Salena Zito’s latest reporting from the “middle of somewhere” is the best understanding of what’s actually happening in battleground states. The subject of Ms. Zito’s article is West Virginia as it relates to other battleground states. If you aren’t getting Ms. Zito’s e-updates, it’s time you started. They’re as essential of reading as Kim Strassel’s articles. But I digress.

The key part of the article comes where Ms. Zito writes “No one would argue seriously that West Virginia, where Trump got more than two-thirds of the vote, would ever be in play for the Democrats in 2020. But the story of its sentiments and the evolution of these voters aren’t just limited to within the state‚Äôs boundaries. In many ways, especially in their connection to place and their distrust of large government, political, and entertainment institutions, these voters are very similar to voters in rural, suburban, and exurban voters in the swing states of Michigan, Pennsylvania, Ohio, and Wisconsin.”

Then it goes into extended detail:

Tom Maraffa, geography professor emeritus at Youngstown State University, explained that the similarities of the voters in slow-growth metropolitan regions are striking and important to consider when trying to understand trends. He said West Virginians “share that sense of rootedness” with voters “in places like suburban Youngstown, Akron, or Ashtabula, Ohio, or suburban Erie, Pennsylvania, or Macomb County, Michigan, or Kenosha, Wisconsin.”

If Democrats don’t win back these blue collar cities and counties in Michigan, Ohio, Pennsylvania and Wisconsin, they’ll lose this election. Period. In 2016, President Trump turned Michigan, Pennsylvania and Wisconsin from Hillary’s “blue firewall” into red states. Based on what’s happening in West Virginia, that trend is strengthening.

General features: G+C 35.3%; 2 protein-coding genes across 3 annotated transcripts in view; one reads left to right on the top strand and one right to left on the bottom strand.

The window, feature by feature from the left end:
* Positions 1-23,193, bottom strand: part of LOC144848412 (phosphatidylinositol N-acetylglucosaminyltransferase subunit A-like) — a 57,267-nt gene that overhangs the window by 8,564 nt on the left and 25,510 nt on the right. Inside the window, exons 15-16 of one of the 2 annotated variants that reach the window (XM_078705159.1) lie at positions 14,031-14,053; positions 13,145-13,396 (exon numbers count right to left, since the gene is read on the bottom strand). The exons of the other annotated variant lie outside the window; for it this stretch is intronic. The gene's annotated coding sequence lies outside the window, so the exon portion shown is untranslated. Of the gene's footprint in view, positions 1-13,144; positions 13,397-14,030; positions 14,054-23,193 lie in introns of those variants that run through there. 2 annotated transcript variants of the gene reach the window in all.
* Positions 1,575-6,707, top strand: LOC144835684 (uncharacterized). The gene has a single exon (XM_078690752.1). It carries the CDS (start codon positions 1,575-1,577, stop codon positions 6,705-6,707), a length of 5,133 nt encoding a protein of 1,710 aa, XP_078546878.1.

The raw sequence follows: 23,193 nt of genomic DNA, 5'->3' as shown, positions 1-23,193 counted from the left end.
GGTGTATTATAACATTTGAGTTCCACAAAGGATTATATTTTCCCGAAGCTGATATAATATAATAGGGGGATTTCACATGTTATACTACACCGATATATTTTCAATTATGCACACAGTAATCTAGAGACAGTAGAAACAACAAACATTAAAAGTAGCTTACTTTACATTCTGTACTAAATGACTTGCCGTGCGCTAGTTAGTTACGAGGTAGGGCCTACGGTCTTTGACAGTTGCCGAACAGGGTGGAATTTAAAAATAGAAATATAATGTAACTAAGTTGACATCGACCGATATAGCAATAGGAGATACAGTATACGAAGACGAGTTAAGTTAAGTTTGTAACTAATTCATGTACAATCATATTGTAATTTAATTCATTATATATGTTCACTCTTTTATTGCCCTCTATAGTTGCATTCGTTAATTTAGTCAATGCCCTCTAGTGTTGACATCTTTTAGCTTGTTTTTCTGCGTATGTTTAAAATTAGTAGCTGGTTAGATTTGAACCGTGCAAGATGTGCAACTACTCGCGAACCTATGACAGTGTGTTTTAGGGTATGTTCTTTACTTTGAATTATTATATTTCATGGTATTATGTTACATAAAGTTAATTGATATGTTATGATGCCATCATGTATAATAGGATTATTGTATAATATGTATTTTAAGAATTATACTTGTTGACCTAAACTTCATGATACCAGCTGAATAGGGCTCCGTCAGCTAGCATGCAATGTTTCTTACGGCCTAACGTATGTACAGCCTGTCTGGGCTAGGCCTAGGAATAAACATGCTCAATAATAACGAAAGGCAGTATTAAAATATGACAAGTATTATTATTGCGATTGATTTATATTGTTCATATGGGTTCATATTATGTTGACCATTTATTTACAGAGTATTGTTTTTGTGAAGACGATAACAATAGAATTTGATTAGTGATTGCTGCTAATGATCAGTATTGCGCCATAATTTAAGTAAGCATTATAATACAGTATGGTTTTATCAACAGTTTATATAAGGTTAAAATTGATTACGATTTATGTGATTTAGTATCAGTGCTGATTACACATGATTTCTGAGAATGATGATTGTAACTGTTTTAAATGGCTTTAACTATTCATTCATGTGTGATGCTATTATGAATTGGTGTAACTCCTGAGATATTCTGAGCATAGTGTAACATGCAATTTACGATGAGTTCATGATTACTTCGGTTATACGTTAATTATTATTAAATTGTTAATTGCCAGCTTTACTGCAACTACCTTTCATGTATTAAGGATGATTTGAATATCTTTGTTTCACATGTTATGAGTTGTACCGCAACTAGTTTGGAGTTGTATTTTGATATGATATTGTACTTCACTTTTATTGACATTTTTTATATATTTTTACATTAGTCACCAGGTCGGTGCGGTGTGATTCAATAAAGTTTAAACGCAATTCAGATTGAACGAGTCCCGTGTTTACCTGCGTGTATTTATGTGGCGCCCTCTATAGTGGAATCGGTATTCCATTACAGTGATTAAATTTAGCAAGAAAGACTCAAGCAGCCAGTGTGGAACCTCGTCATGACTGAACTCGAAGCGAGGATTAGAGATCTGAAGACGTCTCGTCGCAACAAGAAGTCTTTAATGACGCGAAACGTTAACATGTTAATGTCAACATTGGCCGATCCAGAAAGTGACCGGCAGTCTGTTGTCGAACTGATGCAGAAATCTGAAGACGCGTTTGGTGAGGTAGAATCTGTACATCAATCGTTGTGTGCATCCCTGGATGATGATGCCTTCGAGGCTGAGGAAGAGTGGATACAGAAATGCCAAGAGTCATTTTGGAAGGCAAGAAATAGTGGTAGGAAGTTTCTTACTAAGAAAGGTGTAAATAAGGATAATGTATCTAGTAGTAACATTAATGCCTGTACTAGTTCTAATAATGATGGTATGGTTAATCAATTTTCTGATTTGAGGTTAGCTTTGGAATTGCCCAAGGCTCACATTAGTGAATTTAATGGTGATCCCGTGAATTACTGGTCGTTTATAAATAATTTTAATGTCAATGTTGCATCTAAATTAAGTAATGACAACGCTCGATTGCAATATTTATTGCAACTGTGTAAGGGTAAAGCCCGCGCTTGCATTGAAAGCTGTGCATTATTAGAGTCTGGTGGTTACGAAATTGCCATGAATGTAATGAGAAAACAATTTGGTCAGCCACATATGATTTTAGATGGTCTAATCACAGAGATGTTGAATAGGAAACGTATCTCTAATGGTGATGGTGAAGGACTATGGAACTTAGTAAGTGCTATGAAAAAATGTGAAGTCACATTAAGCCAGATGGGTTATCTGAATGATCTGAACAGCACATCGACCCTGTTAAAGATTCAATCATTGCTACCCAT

The premise I’m operating from is that this isn’t as much about Democrats vs. Republicans as it is about ultra-liberal nutjobs vs. sane people. Imagine the reaction of people in the audience when Vice President Biden said that coal miners should learn how to program computers:

That video says it all. Those coal miners wouldn’t walk across the street on a sunny day to vote for Biden but they’d sprint across a busy highway in a snowstorm to vote for President Trump. If Vice President Biden thinks that his reputation as a blue collar guy is enough to defeat President Trump, he’s kidding himself. A man whose job is on the verge of disappearing and whose community is falling apart doesn’t care about a politician’s reputation. That miner wants to know, first and foremost, whether that politician will be with them in their foxhole. Those miners and manufacturers know that President Trump will be with them in their foxhole.

That’s the biggest reason why President Trump will win re-election. President Trump told the people of western Pennsylvania, West Virginia, Ohio and Michigan that he’d be their president and that they wouldn’t be forgotten again. That’s powerful stuff to a man who’s worrying about his community, his church and his industry.

3 Responses to “Is West Virginia-itis contagious?”

  • eric z says:

    So you want us to have the West V. economy, which has attracted those of the kind of which you write.

    I would not use that state as representative of anything, besides a place to leave. Don’t take my word, ask Randy Moss.

  • Chad Q says:

    An yet again you miss the entire point of what Gary is saying.

  • Gary Gross says:

    Thanks Chad. The point I’m making is that people don’t want to feel like they’ve been forgotten. For instance, when Biden says ‘well, they can learn how to code’, he’s essentially saying ‘I want your vote but what you do for a living isn’t that important. I’ll sell you down the river.’ That’s the fastest way to ruin your campaign.

    That’s what I’m trying to say. PS- whatever you think of him, President Trump has told these people that he’s fighting for their lives, cultures & communities. Those folks would run through walls for him. That’s why he’ll get re-elected.

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